3. Keeping an updated list of login usernames and passwords with your will, as well as your living will and other documents. Make a list of all your bank accounts info. With acct. numbers and exp. dates as well as contact numbers for credit cards. I like to also include the rewards cards id and contact numbers. Having been an executrix for two estates, it helped a great deal. Thanks for sharing.

    Comment by Sabrina — May 15, 2012 @ 22:35 IST

  4. There are zillions (well, a fair bit anyway) sitting unclaimed in bank accounts, credit union accounts, etc., because only the account holder knew about their existence. You could pull this all together and sell it to the papers.

    Comment by Sheelah — May 15, 2012 @ 22:40 IST

  5. it’s not just in the event of someone’s passing but if they should leave you as my wife left me last fall. I’ll spare you the disasters but it touched his many points in my life as you have described in your post.

    Comment by piedoggie — May 15, 2012 @ 22:56 IST

  6. Excellent advice, really necessary practical stuff.

    Comment by Roseanne — May 16, 2012 @ 00:21 IST

  7. Follow the postal mail. Everything, even in the digital age, will eventually wind up in the mail. It is not uncommon for a safety deposit box bill to show up a year down the road, thus exposing something you didn’t know about.

    Great write up!

    Comment by Dan O'Neill — May 16, 2012 @ 01:51 IST

  8. The one I always recommend is to have the password(s) in a sealed envelope that has been signed by the sealer across the flap. That way it’s available if needed but it’s obvious if it’s been used. It is an approach I’ve suggested for an office environment too, where it means that the root password is available if really necessary, but is otherwise held secure.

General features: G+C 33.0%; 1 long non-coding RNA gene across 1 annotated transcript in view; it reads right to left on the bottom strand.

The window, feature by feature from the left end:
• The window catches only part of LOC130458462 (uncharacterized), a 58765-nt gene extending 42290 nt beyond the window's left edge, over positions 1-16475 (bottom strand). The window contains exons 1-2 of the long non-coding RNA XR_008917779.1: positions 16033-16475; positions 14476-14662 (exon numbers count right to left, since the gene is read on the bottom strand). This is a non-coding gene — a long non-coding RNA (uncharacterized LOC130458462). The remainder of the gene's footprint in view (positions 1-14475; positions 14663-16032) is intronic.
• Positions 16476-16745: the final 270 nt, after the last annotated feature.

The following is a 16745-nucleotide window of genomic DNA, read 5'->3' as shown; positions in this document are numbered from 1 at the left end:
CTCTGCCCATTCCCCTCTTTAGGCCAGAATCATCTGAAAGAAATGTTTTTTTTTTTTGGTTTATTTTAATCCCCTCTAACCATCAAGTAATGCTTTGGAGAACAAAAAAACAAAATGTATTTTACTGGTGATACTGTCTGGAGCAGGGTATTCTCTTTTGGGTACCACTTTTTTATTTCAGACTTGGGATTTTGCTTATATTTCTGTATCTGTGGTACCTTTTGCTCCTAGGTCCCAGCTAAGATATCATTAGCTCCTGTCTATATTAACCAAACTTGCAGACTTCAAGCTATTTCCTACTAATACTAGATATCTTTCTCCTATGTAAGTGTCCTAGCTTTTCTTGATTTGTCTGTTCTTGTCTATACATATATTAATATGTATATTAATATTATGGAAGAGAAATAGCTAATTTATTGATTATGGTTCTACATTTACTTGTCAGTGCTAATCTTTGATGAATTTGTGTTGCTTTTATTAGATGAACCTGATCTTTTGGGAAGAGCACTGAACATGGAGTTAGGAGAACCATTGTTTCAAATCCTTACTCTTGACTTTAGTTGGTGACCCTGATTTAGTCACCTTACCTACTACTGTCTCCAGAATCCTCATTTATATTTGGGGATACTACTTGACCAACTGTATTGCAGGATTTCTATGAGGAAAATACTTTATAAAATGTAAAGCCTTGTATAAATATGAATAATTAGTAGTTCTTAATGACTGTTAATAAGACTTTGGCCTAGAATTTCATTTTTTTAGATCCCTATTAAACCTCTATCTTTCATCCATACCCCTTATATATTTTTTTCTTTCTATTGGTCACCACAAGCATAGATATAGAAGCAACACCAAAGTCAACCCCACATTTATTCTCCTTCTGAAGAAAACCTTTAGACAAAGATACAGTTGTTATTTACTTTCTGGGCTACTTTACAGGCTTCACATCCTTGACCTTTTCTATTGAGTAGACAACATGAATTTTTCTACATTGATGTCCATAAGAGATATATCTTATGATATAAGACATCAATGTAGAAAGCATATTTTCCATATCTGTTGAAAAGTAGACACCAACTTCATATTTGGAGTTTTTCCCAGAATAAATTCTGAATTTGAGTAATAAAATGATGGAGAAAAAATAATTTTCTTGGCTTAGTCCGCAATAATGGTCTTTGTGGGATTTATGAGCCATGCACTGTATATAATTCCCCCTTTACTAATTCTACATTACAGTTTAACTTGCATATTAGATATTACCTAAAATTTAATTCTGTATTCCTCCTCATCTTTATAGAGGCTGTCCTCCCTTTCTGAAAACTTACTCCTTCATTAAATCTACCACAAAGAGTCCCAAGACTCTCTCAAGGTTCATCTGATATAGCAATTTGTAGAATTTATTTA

Of course, it still relies on someone knowing where the envelope is stored, which is the weak point in all of these things.

    Comment by Dave H — May 16, 2012 @ 09:11 IST

  9. So many things are on the web now; if you’re OK with it security-wise I recommend something like LastPass. Not only is it very handy but you only need to share one password with your spouse/SO and they can get all the rest, as well as links to sites (which can help you locate useful things you may not have known about or forgotten) and, where necessary, tips and notes.

    Comment by Paul S — May 16, 2012 @ 13:15 IST

  10. I put all my stuff with Cirrus, I store all my info and can assign it to a guardian for when I’m gone

    Comment by magnus — May 17, 2012 @ 18:28 IST

  11. I understand where you’re coming from and your reasons, but recommending people to e-mail their passwords is not a really nice advice to give. e-mails can be easily intercepted, and e-mail accounts can be easily accessed as people usually employ an easy to guess/crack password.
    If they really want to e-mail their passwords they should at least encrypt the file they’re in, and communicate to their friend the passphrase to decrypt the file through a more secure mean than e-mail.

    Comment by Mathieu — May 17, 2012 @ 23:20 IST

  12. Mathieu, that is a great point. However, most people have no idea of encryption tech, which does fully suck as it’s not hard. I do agree with you, but the benefits outweigh the downsides. Maybe I’m a bit too Pollyanna about sniffers as well. I guess next post should be explaining G/PGP? :D

    Comment by Elana — May 17, 2012 @ 23:57 IST

  13. Be sure to make a copy of your living will and will and give to her executrix so they know what your wishes are. Get a loved one to sign on your safety deposit box. Write a note and attach to will if you want particular items to go to particular people. Doesn’t need to be a part of the will. Make up a login password sheet include login, Pw, and email associated with the account for personal and business. Great reminder post that life is short and to show you care, make this process easy for loved ones to survive without you

    Comment by Sabrina — June 8, 2012 @ 10:53 IST